Familiar with the story of
origin of the shrine and the important facts of its history should
interest you. Well, as the legend says the deity in Guruvayur is
more than 5000 years old. The central shrine is believed to have been
rebuilt in 1638 A.D. By then it had become the most famous center
of pilgrimage in Kerala mainly due to the
five devotees who propagated
the glory - Poonthanam, Melpattur, Vilvamangalam, Kururamma and the Prince
In 1716 AD. The Dutch plundered and set fire to
the temple. It was rebuilt in 1747 AD.
In 1766 AD. Haider Ali captured
Calicut and Guruvayur, but spared the temple for a reason of 10000 Ferams
which was paid by Vatakkepat Variyar.The general insecurity prevailing;
the flow of pilgrims and the annual payment of tenants ceased. Haider Ali
however gave a 'Devadaya' (free gift) to the temple in 1780 AD., on the
recommendation of the Governer of Malabar, Srinivasa Rao and thus saved
the temple from total extinction.
In 1789, Tipu Sultan, Haider Ali's son and
successor descended on the scene to defeat the Zamorin and to convert
Hindus to Islam. Fearing destruction of the image, the Mulavigraha (Main
deity) was hidden underground and the Utsavavigraha (processional deity)
was taken to Ambalapuzha. Tipu set fire to and plundered the temple. But a
timely rain and an incorporeal voice averted a major catastrophe. After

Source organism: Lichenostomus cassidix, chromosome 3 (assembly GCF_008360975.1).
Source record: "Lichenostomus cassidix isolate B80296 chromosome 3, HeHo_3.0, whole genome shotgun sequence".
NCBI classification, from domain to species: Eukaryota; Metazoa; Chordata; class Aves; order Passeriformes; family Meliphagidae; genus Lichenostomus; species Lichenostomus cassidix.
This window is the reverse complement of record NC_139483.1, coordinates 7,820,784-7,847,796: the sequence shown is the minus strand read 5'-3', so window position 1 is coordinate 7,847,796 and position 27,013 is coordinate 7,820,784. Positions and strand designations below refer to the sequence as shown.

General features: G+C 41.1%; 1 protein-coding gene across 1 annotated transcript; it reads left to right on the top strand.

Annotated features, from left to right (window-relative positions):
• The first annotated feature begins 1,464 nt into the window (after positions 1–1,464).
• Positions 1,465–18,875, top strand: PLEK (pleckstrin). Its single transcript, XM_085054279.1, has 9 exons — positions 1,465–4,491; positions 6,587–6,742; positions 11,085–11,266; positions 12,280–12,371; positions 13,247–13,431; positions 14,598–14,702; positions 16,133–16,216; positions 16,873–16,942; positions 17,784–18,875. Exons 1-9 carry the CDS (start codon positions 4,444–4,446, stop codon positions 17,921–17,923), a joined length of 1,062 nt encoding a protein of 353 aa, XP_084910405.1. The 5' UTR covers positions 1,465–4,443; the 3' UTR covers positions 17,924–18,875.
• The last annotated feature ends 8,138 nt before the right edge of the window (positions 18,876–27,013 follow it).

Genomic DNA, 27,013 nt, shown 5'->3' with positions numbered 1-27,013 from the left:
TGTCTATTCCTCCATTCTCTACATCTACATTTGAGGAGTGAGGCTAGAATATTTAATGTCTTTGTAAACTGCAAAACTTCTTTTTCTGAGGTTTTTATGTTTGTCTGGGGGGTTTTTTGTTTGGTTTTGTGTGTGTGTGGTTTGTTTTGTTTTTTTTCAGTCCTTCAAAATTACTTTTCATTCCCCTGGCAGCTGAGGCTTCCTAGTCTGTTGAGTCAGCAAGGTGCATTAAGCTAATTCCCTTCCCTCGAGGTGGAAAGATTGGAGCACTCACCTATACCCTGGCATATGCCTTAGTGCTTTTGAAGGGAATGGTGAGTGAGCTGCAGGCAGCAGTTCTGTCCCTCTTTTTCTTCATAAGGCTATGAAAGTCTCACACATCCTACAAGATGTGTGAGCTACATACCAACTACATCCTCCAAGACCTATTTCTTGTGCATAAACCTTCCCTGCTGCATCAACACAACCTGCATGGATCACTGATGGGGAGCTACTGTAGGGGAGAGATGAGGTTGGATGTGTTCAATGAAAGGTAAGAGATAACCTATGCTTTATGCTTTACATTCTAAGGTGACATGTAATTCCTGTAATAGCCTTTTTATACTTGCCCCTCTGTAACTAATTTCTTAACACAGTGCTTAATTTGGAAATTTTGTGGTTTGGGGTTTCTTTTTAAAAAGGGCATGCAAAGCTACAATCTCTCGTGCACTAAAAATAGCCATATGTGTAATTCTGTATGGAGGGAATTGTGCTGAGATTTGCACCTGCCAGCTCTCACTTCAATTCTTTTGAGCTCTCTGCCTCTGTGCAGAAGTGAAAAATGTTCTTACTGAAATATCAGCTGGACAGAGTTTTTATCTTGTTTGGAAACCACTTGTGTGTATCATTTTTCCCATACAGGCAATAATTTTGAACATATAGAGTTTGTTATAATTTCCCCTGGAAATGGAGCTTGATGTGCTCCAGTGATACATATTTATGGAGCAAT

the English drove out Tipu, both the vigrahas (deities) were reinstalled.
From 1875 to 1900, the Ullanad Panikars came in and offered their free
secures to the lord apart from contributing from their family estates.
[Like the earlier devotees Chempakasseri Nambudiri & Desavarma Nambudiri
who had donated everything they had, to the lord].
In 1841, the Govt. of
Madras restored the Devadaya appropriated by Tipu Sultan. Slowly &
steadily the temple became prosperous. All the portions were rebuilt
renovated and ornamented. At the turn of the 20th century various reforms
have seen in the temple under the administration of its manager Sri Konti
Menon. In 1928, the Zamorin once again became responsible for the
administration of the temple.
In 1931-32, a Sathyagraha was launched
under the leadership of Kerala Gandhi, i.e., Kelappan, a prominent group
leader of Kerala, to secure the entry of untouchables in to the temple.
All this resulted in the Travancore Temple Entry proclamation in 1936, and
similar measures in British Malabar in 1946 & Cochin in 1947. Since then
every Hindu is permitted to have a darshan of the Lord outside the sanctum
sanctorum (Sree kovil). Yet the offering of Namaskara sadhya (feast)
exclusively to Brahmins in the Uttupura (dining hall) continued. Finally
this custom was also sapped. From 1st Jan 1982, the Devaswam itself
feeds 500 – 1000 pilgrims, with Prasadam (Prasada Oottu). Devotees too can
make an offering of any amount for free feeding.
On 30th November 1970, after the 6th day
of the annual Ekadasi festival, a disastrous fire broke out in the temple
Hindus, Muslims & Christians fought the fire shoulder to shoulder. Despite
5 hours of the raging fire, the Srikovil, the vigraha of Guruvayurappan,
and the subshrines of Ganesha, Ayyappa and Devi, and the flag staff
remained intact – a miracle indeed of recent times!!